We had really wanted to get the roof completed this week, but realized we still needed to order a few trim pieces and that would take a week to come in.  We also had to get more trim boards and since we cleaned ProBuild out of their stock of 5/4 cedar we were going to have to wait a few days for that to come in as well.  In another couple of weeks we should be able to declare the exterior complete.

Categories: Door, Dormers, Fascia, Framing, Porch Ceiling, Roofing, Soffits, Trim, Windows | Tags: , , , | Leave a comment

Since the Last Post

We’ve been slowly plugging away at the tiny house making small accomplishments almost every weekend.  I’m on annual leave next week and Pete has been laid off early due to the government shutdown so we’re hoping to get the exterior completed on the tiny house.

Since the last post, we’ve continued putting metal up on the roof and as of yesterday, have all the metal sheets installed.  All that’s left for the roof is the ridge cap, end wall trim in front of the dormers, sidewall trim along the sides of the dormers, and the Denver gable trim along the edges of the roof.  We’ve had to stair-step the metal roof panels in places due to things not being perfectly square and we discovered how much harder it is to keep the panels square when you cut a huge section out to go around a skylight.  So the roof is not perfect, but like I probably mentioned in the last post, it will keep the elements outside where they belong.

We installed all the windows in a day and a half.  Putting in the windows has been by far the easiest part of this building project.  We decided that if we have to find new careers, we could be professional window installers.  We did have a close call with one of the windows though.  The instructional video that we watched said to make the windows level horizontally and put a couple nails in.  Then it said to check the level vertically and prior to nailing in around the rest of the window, open the window and make sure it opens as it should.  So we did this on all our windows, sometimes forgetting to open them before nailing on a couple, but we didn’t run into any problems.  On the final window, one of the big ones in the dormer; we did exactly as the instructional video said.  Well, we’re just lucky that I was sitting on scaffolding and not balancing on a ladder!  After putting in our two nails at the bottom and making sure we were level on the sides, Pete started to open the window. When the window was open most of the way, the window proceeded to fall out of the opening!  I was able to stop it from falling all the way out while Pete was pulling it back from the inside so all ended well but it definitely got our hearts beating a little faster.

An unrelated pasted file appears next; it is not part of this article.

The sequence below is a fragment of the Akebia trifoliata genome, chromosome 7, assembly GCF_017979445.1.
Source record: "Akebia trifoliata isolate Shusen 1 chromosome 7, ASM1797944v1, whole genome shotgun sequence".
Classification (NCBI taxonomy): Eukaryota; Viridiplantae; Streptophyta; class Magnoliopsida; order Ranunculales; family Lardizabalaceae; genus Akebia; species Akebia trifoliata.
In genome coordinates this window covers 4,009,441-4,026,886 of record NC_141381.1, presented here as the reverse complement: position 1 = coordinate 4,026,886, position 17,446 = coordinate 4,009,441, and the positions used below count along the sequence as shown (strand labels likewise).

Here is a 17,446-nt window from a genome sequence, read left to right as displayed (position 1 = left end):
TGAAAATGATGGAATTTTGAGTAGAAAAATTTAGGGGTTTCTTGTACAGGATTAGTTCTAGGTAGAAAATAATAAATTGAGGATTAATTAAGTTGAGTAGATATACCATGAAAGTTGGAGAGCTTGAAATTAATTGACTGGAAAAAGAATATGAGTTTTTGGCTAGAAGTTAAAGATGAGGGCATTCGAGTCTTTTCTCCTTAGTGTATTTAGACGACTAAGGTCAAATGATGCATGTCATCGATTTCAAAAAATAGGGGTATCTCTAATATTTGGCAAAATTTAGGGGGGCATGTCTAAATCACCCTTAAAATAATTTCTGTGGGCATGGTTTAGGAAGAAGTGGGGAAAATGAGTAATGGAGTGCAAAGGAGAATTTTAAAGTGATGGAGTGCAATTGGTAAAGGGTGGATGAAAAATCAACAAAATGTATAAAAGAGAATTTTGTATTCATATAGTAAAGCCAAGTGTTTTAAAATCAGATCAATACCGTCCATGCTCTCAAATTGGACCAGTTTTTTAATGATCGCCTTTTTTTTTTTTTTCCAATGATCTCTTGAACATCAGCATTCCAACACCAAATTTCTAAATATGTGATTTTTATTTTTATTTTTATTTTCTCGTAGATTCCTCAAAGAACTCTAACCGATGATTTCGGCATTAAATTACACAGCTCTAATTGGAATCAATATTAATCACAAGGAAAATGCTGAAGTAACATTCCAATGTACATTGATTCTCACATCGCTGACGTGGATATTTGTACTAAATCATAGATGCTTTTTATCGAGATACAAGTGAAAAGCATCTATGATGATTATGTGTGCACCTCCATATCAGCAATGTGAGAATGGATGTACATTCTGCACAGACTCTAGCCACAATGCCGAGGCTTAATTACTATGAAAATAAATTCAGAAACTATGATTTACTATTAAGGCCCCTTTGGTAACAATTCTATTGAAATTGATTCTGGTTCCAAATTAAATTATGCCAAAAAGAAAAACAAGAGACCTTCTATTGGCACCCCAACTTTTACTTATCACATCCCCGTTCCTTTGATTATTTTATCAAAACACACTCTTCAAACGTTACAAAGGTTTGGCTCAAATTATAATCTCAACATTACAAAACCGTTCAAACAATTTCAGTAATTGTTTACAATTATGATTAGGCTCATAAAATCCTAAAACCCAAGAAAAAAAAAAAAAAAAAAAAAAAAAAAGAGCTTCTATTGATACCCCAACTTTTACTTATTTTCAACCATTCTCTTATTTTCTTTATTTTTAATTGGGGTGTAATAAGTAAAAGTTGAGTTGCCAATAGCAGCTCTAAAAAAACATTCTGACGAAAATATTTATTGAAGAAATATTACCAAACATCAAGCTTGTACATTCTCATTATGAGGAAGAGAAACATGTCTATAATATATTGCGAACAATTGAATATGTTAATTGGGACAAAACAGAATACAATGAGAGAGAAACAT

We also put the trim around most of the windows, got the fascia up along the sides of the house and at the front and back of the house, and put soffits in along the side of the house and at the back of the house.  We also have the fascia installed in front of the dormers because we had to do that before we could put the drip edge on and the rest of the metal panels on the dormer section of the roof.

Our local Menard’s is having a lumber sale, so we took advantage and picked up the bulk of our beveled cedar siding at the lowest price you can buy it in town.  We spent over an hour at the store opening up each package and picking out the best boards.  After going through everything they had in stock, we wound up with forty-one twelve-foot boards.  We’ll probably have to get a few more but this is a good start.

Once we put up all the roof trim pieces, we’ll get the last few windows framed in, finish framing in the corners, and start putting up siding.  We’ve talked my mom into coming and staying with us next week; she’s very good at staining boards! :) Here’s to a productive vacation!

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Categories: Dormers, Fascia, Gable Walls, Roofing, Skylight, Soffits, Windows | Tags: , , | 2 Comments

We Almost Have a Roof!

The blog has definitely taken a back seat lately. Between working full-time jobs, milking a cow daily, taking violin lessons, making cheese and yogurt to use up all that milk, and building a house on the weekends we are spent!

Since the last post we: finished putting the sheathing on the roof, framed in the side walls of the dormers and sheathed those, put housewrap up on the gable ends and dormers, put ice and water shield over the entire roof, framed the roof in 1×4′s, stained the cedar fascia boards (thanks mom), put in the skylight, took out the skylight because we did it wrong, put up the cedar fascia boards along the sides of the house, installed the drip edge, re-installed the skylight properly this time, put up metal roofing on one side of the house, and started putting up the metal roofing on the other side of the house.

I usually like to be a little more detailed in my posts, but all of the above has been done over the course of the past month and a half and now I can’t remember the details. If you would like any specific information, just ask! :)